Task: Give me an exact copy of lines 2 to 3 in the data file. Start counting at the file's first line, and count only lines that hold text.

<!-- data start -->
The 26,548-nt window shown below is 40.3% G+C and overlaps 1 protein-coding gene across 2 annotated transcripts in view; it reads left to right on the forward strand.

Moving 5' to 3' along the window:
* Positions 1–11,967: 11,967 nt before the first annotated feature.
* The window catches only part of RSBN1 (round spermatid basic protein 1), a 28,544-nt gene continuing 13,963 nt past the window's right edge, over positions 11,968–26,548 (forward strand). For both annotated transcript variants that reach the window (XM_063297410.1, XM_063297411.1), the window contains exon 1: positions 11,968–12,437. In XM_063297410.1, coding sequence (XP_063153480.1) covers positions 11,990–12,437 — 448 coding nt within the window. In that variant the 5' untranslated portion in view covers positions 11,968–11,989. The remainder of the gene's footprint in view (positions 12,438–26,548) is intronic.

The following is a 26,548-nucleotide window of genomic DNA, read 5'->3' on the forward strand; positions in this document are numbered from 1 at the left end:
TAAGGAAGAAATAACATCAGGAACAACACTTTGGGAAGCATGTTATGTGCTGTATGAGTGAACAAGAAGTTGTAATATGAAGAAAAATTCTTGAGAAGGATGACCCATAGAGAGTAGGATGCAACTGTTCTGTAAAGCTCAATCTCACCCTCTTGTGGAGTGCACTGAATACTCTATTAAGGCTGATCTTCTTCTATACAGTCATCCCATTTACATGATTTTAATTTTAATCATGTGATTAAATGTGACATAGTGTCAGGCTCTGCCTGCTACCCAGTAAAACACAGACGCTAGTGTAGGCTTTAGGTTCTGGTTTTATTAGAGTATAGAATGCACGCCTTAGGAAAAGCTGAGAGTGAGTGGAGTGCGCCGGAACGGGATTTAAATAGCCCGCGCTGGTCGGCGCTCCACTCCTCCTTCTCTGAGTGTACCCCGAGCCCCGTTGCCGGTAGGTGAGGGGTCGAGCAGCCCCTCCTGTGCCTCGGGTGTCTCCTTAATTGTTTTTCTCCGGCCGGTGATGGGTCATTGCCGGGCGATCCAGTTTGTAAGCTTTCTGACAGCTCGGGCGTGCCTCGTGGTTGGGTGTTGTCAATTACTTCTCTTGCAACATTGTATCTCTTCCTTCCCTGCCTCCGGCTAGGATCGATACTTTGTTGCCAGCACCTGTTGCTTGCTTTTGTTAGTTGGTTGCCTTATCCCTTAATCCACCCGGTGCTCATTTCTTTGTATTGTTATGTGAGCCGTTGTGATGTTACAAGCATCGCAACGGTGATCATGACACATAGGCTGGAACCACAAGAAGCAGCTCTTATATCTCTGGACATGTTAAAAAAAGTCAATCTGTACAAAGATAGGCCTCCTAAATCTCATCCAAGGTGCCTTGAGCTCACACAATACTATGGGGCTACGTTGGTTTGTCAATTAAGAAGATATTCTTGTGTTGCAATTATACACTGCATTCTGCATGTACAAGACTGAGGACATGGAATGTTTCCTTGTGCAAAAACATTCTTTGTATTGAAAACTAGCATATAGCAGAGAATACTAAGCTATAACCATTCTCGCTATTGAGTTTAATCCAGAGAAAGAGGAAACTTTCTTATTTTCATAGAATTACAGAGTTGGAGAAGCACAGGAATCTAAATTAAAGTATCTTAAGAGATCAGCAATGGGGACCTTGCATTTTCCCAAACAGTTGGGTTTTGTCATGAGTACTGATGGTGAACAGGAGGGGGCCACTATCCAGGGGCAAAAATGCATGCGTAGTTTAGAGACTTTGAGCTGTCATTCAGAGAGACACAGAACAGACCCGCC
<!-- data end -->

Moving 5' to 3' along the window:
* Positions 1–11,967: 11,967 nt before the first annotated feature.